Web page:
Voting across most other EU member states got under way this morning, with polling stations in 21 countries open in the eastern part of Europe, and the last poll closing at 11pm local time in Italy.

The first official results from across the EU will be released from 10pm Irish time.  

While nationalist and eurosceptic parties have been expected to make significant gains, some exit polls already published have offered some comfort to pro-EU mainstream parties.

Around 360 million people across 28 countries are eligible to vote.

They will cast their ballots to elect 751 MEPs for the next five year term.

Voting began in the UK and the Netherlands on Thursday, Ireland went to the polls on Friday, while most of the other countries will vote today.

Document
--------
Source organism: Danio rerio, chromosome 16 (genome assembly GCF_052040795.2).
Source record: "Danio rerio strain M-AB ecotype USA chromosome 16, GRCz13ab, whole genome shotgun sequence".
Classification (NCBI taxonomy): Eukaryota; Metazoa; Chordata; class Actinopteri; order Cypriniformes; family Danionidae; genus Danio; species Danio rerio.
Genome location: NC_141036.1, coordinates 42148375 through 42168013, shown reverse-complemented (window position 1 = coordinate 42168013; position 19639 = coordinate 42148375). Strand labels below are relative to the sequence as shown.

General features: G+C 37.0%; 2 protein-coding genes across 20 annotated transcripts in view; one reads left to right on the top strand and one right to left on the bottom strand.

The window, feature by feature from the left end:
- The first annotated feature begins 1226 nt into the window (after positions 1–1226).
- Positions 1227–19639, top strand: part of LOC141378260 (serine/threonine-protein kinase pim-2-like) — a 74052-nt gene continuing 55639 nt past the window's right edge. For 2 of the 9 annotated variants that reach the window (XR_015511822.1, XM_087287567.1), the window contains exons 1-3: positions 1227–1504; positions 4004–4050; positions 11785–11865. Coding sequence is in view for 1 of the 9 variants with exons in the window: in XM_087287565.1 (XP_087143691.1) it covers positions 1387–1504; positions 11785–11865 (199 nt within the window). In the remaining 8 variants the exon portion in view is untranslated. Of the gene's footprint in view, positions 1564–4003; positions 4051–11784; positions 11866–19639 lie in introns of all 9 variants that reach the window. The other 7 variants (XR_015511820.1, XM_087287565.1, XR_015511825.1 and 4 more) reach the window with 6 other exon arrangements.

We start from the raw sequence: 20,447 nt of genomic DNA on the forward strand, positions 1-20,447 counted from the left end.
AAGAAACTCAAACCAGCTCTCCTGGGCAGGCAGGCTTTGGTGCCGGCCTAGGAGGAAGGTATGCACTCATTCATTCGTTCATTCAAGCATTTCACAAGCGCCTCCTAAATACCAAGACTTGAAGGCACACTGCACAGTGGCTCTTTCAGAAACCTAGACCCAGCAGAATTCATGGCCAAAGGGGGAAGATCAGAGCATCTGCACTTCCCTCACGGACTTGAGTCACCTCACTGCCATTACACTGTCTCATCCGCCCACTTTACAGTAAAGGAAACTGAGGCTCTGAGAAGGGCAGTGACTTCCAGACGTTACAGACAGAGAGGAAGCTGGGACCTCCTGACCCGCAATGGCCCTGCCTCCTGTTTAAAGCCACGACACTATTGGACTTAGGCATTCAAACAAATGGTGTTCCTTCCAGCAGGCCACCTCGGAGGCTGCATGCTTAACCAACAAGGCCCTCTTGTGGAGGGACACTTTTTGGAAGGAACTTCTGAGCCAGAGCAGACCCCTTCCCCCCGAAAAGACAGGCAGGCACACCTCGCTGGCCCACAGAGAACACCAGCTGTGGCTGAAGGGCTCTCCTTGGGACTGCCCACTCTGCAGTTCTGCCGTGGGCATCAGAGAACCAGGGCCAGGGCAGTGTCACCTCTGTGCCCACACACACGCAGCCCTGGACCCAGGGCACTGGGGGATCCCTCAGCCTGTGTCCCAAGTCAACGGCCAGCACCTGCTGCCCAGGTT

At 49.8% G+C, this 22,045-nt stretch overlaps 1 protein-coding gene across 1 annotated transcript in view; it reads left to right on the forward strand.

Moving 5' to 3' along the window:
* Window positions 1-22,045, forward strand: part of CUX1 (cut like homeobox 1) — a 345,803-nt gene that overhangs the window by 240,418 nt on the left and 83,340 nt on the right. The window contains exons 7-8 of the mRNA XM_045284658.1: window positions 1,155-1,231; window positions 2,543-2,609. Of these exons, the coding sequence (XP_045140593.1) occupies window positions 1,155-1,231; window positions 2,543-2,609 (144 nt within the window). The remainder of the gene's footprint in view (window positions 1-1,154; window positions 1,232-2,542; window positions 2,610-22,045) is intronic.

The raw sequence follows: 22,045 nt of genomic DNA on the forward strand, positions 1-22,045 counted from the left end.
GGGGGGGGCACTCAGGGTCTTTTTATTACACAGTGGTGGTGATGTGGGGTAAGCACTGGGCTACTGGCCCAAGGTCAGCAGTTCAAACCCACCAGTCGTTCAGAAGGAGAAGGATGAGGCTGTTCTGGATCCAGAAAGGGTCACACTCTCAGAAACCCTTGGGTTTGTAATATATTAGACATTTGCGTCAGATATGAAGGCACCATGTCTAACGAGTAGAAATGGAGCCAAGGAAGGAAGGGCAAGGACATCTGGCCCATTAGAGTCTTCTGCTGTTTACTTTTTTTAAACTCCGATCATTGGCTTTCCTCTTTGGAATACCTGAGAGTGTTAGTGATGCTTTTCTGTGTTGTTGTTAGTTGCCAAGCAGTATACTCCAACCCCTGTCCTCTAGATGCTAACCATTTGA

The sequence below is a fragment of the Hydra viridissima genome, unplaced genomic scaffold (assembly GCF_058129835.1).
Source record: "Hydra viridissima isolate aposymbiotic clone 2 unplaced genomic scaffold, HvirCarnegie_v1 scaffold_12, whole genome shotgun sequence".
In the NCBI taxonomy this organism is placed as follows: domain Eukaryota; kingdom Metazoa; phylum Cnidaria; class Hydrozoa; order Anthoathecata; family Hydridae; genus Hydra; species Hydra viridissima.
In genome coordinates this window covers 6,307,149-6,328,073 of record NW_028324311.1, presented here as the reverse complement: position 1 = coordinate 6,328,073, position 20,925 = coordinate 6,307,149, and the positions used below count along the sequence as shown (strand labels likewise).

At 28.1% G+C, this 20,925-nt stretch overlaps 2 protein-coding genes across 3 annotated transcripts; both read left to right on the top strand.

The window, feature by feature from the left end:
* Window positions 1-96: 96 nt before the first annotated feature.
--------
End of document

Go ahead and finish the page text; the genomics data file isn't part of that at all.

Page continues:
If and when Britain leaves the European Union the number of seats will be reduced to 705, with 27 extra seats being distributed among a number of other member states.

Across each country national issues are expected to concentrate the minds of voters as much as European ones, but this election is being keenly watched for two reasons.

Firstly, the fact that the UK has still had to contest the elections has made for a highly unusual situation, given that the country was supposed to have left the EU on 29 March.

Secondly, a potential surge in support for populist, eurosceptic and far right parties could significantly impact the European project and alter the political balance within the Parliament.

However, the unexpected success of the pro-EU Dutch Labour party on Thursday, and the potential for climate change to play a bigger part than expected, have fuelled speculation that the eurosceptic revolution may be less dramatic than expected.